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Vol. 22. Issue 5.
Pages 383-390 (01 September 2018)
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Vol. 22. Issue 5.
Pages 383-390 (01 September 2018)
Original Research
DOI: 10.1016/j.bjpt.2018.03.008
Can RR intervals editing and selection techniques interfere with the analysis of heart rate variability?
Gustavo dos Santos Ribeiroa, Victor Ribeiro Nevesb, Luís Fernando Dereszc, Rosangela Domingues Meloa, Pedro Dal Lagoa,d, Marlus Karstena,e,f,
Corresponding author

Corresponding author at: Universidade do Estado de Santa Catarina, Centro de Ciência da Saúde e do Esporte, Rua Pascoal Simone, 358, CEP: 88080-350, Florianópolis, SC, Brazil.
a Graduate Program in Rehabilitation Sciences, Universidade Federal de Ciências da Saúde de Porto Alegre (UFCSPA), Porto Alegre, RS, Brazil
b Department of Physical Therapy, Universidade de Pernambuco – Campus Petrolina (UPE), Petrolina, PE, Brazil
c Department of Physical Education, Universidade Federal de Juiz de Fora (UFJF), Govenador Valadares, MG, Brazil
d Department of Physical Therapy, UFCSPA, Porto Alegre, RS, Brazil
e Department of Physical Therapy, Universidade do Estado de Santa Catarina (UDESC), Florianópolis, SC, Brazil
f Graduate Program in Physical Therapy, UDESC, Florianópolis, SC, Brazil

  • 95% confidence interval identified more doubtful points than other studied methods.

  • Correction techniques do not influence the final set of RR intervals.

  • Selection methods may interfere with the quantity–quality of RR intervals.

  • The 256-point selection appears to be more sensitive to changes in autonomic function.

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Tables (3)
Table 1. Characteristics of the 3 heart rate analysis groups: aortic stenosis patients (PTS), physically active subjects (PAS) and amateur running athletes (ARA).
Table 2. Linear methods of heart rate variability analyzed from the sample databases obtained from the selection of 256 highest stability points and the final 5min of the recording for the 3 heart rate analysis groups i.e. the cardiac patient group (PTS group), the physically active group (PAS group), and the athletic group (ARA group).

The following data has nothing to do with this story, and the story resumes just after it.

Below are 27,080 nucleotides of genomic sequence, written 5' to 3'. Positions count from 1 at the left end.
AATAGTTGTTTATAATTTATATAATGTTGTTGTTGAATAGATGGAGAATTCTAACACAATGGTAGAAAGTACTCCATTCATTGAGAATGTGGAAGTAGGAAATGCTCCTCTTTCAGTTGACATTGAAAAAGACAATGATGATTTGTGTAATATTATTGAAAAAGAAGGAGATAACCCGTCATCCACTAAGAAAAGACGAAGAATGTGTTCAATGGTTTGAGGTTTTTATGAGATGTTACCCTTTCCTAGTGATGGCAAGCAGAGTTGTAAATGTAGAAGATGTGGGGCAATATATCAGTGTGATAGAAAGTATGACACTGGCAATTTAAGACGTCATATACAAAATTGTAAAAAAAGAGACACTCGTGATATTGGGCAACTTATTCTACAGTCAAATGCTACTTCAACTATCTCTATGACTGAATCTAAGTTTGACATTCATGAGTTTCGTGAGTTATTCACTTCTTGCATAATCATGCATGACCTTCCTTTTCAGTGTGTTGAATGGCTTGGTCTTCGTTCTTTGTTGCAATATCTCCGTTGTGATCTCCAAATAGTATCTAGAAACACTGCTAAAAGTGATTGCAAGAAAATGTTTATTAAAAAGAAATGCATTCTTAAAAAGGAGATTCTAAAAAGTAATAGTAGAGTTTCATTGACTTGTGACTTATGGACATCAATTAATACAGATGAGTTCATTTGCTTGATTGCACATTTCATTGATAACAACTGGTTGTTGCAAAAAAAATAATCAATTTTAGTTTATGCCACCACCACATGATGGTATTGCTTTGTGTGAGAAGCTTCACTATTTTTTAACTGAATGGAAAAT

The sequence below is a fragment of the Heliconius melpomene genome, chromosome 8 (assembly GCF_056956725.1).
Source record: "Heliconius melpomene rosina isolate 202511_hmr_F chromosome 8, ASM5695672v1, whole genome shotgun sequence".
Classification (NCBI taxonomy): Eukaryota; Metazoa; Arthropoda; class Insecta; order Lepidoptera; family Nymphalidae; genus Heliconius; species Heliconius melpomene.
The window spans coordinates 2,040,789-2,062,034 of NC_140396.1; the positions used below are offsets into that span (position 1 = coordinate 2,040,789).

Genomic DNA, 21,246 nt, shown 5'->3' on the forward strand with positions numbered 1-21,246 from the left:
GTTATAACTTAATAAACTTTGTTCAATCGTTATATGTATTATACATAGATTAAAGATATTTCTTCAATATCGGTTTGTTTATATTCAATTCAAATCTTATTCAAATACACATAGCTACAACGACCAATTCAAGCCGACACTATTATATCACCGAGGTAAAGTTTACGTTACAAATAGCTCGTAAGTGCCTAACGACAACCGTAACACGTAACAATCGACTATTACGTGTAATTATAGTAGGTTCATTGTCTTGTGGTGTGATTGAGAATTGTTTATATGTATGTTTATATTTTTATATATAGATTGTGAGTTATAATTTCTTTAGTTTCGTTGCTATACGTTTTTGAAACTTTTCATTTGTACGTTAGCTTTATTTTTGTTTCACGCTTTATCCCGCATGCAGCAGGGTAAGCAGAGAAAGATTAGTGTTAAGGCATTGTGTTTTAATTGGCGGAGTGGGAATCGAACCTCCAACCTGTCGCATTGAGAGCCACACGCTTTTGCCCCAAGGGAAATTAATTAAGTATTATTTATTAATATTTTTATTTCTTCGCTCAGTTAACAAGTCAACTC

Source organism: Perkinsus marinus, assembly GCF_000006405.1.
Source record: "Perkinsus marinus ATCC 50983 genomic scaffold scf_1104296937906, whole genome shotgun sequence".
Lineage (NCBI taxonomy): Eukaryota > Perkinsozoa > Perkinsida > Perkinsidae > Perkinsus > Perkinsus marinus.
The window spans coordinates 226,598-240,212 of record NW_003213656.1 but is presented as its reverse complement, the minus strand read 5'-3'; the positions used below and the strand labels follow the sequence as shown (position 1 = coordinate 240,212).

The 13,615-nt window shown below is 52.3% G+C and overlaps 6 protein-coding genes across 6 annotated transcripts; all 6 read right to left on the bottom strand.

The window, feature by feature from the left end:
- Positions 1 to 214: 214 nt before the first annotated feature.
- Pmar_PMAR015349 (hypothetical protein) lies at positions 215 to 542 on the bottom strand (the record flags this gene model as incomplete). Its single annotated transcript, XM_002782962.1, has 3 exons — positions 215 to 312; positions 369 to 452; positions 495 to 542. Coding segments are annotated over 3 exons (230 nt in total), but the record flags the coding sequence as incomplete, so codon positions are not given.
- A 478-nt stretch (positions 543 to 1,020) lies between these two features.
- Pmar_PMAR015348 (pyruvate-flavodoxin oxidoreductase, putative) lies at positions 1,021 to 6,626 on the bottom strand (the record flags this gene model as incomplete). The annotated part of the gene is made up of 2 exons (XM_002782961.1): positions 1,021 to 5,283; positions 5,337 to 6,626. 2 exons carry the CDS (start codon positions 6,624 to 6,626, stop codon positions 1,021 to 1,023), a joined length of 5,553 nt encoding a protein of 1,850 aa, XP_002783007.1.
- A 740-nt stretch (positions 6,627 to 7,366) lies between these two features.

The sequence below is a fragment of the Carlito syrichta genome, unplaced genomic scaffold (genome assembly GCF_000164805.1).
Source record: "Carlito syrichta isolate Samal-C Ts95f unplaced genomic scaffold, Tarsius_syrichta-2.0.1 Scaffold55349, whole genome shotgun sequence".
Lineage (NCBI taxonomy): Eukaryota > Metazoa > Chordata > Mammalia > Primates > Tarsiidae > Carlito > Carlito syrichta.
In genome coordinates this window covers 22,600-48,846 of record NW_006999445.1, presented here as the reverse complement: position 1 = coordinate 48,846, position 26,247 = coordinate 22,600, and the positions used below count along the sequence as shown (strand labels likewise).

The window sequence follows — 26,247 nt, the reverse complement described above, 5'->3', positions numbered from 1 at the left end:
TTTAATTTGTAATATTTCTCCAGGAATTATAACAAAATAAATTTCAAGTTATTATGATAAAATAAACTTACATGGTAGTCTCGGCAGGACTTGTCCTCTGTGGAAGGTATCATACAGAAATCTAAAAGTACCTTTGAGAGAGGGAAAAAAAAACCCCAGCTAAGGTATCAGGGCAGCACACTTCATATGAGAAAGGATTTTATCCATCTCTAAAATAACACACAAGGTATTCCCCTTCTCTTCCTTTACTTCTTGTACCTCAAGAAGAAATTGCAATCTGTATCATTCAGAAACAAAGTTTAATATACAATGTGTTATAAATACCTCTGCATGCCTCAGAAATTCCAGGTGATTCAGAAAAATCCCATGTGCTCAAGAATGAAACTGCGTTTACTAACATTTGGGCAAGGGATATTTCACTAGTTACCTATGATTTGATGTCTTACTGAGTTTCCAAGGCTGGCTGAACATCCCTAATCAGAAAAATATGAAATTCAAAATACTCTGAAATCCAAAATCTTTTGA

Table 3. Non-linear indices of heart rate variability analyzed from the databases of the 3 heart rate analysis groups obtained from the selection of 256 highest stability points and the final 5min of the record.
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Oscillation between successive sinus beats or RR intervals, termed heart rate variability, is an important marker of autonomic function of the heart. However, its analysis may be influenced by the database recorded based on the occurrence of interference.


To evaluate if the techniques of identification and editing of artifacts, as well as the selection methods of RR intervals, can interfere with heart rate variability analysis.


The RR intervals of 56 subjects (30 aortic stenosis patients, 14 physically active individuals, 12 amateur athletes) were recorded for 10min using a heart rate monitor. Values with differences greater than 20%, higher than three standard deviations or outside of the normal curve (95% confidence interval) were considered artifacts. These points were corrected through data replacement, adjacent, linear and polynomial interpolation, or excluded. Then, the 256 highest stability points and the last 5min of recordings were chosen. The software programs, Kubios HRV and GraphPAD, were used to calculate and to analyze the indices of heart rate variability, respectively.


Strong agreement was observed among the identification algorithms; there was no difference between the correction techniques (p=0.95); and the selection methods exhibited different sections (p<0.01) with a direct influence on approximated entropy (p<0.05).


With short-term recordings, selection methods may interfere with the non-linear heart rate variability analysis. The confidence interval, the replacement by the average of previous data and the selection of 256 of the highest stability points of the signal seem to be the most adequate procedures to treat the data with prior to analysis.

Cardiovascular system
Autonomous nervous system
Premature ventricular complexes
Test reproducibility


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